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Product Details

  • Release Date: 9/18/2001
  • UPC: 014381091427
  • Original Release: 1945
  • Rating:

  • Source: Image Entertainment
  • Region Code: 1
  • Aspect Ratio: Pre-1954 Standard (1.33.1)
  • Presentation: Black & White
  • Sound: Dolby Digital
  • Time: 1:25:00
  • Format: DVD

Cast & Crew

Performance Credits
Charles Arnt Prof. Muhlbach
Jameson Clark People
Jimmy Clark
Sally Eilers Virginia Cartwright
John Hamilton
Jayne Hazard Dorothy Cartwright
Jimmy Lydon Paul Cartwright
Mary McLeod
Victor Potel People
George H. Reed Benjamin
Sonia Sorel
Regis Toomey Dr. Vincent
Pierre Watkin
Warren William Brett Curtis
Technical Credits
Edgar G. Ulmer Director
Harold Bradow Costumes/Costume Designer
Adele Comandini Screenwriter
Leo Erdody Score Composer, Musical Direction/Supervision
Leon Fromkess Producer
Paul Palmentola Art Director
Carl Pierson Editor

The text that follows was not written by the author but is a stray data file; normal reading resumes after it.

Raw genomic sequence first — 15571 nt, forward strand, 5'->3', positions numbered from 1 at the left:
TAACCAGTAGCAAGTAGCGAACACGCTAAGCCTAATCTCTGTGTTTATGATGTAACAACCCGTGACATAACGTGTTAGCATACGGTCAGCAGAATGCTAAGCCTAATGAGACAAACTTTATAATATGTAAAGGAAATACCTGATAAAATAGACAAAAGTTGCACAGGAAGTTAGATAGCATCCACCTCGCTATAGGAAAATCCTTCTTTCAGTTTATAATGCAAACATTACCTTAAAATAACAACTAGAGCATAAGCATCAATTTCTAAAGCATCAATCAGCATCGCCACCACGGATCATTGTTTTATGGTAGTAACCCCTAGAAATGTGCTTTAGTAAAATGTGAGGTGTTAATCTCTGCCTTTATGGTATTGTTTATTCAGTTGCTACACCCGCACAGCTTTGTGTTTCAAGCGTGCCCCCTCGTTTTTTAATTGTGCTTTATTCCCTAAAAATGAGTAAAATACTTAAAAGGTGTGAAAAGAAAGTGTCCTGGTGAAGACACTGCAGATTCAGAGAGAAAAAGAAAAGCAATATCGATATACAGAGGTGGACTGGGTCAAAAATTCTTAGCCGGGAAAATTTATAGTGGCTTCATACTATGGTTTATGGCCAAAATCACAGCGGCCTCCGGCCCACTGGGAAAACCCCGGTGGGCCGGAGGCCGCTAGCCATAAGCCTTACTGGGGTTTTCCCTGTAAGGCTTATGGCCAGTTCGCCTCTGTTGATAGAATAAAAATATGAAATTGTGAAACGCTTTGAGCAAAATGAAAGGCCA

Harry Reif Set Decoration/Design
Elias H. Reif Set Decoration/Design
Fritz Rotter Original Story
Philip Tannura Cinematographer
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Scene Index

Side #1 -- Strange Illusion
0. See! Scene Index
1. Titles [1:29]
2. Nightmare [1:44]
3. Letters From Beyond [5:16]
4. Anxious Homecoming [5:50]
5. Brett Curtis [2:35]
6. Investigation [4:17]
7. Claude Barrington [7:16]
8. Suspicious Aroused [3:46]
9. The Dark Plot [3:04]
10. Proposal [4:43]
11. A Big Psycho [3:25]
12. Dr. Muhlbach [4:28]
13. Sanitarium [5:24]
14. Exploration [4:04]
15. Elopement [2:53]
16. Nice Binoculars [4:54]
17. Drive [3:18]
18. Fustration [3:49]
19. Discovery [3:40]
20. Pursuit [4:17]
21. Climax [4:57]
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Menu

Side #1 -- Strange Illusion
   See! Strange Illusion
   See! Photo Gallery
   See! The King of PRC
   See! Trailers
      The Man From Planet X
         Play Trailer
      Daughter of Dr. Jekyll
         Play Trailer
      The Amazing Transparent Man
         Play Trailer
      Beyond The Time Barrier
         Play Trailer
      The Cavern
         Play Trailer
   See! All Day Online